Part of my growth and recovery was realizing that the number on the scale was never going to determine my happiness. I never felt good enough about myself and thought if I lost weight and was thinner, my entire life would change. I thought being skinny would make me happier, people would like me more, I could then start eating what everyone else was eating because my body would finally be at a weight that was acceptable, but I was never happy no matter what weight I was at.

[Later, I realized] my issues had nothing to do with my weight. My weight was a symptom of me not liking myself and not feeling good about myself. The food was a distraction for deeper rooted issues. When I had lost those extra 10 pounds, I realized I was no happier than before. I was actually more miserable from having starved myself through restriction, and that became a turning point to address my issues.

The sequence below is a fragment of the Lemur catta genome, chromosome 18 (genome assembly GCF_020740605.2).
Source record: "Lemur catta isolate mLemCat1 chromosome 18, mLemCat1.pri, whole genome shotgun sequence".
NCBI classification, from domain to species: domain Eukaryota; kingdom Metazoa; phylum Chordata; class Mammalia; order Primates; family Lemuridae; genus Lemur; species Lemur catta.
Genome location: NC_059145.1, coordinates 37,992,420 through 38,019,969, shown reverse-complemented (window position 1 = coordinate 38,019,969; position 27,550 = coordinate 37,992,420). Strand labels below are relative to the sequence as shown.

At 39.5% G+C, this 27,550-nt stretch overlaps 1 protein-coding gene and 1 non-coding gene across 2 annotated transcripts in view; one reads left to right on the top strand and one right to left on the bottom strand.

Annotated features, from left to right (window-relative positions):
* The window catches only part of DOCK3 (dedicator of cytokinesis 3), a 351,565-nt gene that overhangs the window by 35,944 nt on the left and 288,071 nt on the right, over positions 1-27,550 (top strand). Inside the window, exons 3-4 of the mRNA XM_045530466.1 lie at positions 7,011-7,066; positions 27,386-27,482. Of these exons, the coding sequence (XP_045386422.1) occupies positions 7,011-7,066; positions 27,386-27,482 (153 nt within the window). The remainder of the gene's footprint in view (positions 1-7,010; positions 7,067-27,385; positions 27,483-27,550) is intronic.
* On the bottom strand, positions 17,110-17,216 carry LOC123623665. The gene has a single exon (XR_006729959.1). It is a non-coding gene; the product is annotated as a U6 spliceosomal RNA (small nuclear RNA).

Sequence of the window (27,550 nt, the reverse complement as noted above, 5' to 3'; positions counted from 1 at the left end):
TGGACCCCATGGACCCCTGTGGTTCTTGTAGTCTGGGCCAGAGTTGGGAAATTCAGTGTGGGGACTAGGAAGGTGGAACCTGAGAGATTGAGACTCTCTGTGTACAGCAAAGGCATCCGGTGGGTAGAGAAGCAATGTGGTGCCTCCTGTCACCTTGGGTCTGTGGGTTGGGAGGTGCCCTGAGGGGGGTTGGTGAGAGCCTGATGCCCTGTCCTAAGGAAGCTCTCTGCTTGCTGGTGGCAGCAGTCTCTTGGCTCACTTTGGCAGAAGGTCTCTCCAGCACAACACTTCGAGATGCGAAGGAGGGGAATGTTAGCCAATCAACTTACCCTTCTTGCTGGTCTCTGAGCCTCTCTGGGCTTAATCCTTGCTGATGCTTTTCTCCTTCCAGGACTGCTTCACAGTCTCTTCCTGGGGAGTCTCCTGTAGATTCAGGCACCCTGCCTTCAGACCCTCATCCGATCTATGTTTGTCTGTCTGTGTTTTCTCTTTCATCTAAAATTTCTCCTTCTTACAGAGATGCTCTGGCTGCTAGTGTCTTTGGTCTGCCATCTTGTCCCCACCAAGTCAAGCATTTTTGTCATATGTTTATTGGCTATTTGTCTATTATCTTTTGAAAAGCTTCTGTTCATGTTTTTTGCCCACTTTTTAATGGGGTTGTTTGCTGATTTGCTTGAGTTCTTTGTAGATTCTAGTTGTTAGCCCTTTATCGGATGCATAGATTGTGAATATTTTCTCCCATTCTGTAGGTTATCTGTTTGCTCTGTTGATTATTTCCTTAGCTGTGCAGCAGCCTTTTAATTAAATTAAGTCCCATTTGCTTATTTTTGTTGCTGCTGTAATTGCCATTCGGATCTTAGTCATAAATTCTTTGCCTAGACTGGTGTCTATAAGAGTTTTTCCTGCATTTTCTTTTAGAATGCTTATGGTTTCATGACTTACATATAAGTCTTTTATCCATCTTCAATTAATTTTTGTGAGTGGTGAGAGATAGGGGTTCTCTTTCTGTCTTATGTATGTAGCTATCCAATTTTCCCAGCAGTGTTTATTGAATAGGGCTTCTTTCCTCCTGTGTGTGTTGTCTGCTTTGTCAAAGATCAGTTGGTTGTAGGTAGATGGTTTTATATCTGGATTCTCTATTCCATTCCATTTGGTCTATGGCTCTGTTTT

Bottom line: if you are obsessing over your body image and weight, if you think that being skinny is going to make you happy, find you love or create the perfect life, it is a misconception. I began to understand that [my recovery] wasn’t going to be an overnight quick fix, a diet I would follow, an exercise program or just any meal plan. What I needed to address was true self-acceptance, self-love and forgiveness in the place I was at. In all honesty, I wasn’t even sure I believed I was capable of recovery in the many times I hit rock bottom but I never gave up, and that was what made the difference.

Our bodies can’t change their shape as abruptly as the fashion industry changes its styles and body preferences.

So much of today’s marketing tactics have outwardly started over-compensating for their use of thin models by casting curvier ones, championing them as “real women.” What do you think a real woman really is?

A real woman in my opinion is someone who isn’t perfect; she has flaws, imperfections and makes mistakes. That same real woman knows and accepts all her flaws, imperfections and apologizes for her mistakes while holding her head up high and accepting herself. She is able to be vulnerable and powerful all at the same time. To me, it isn’t about size.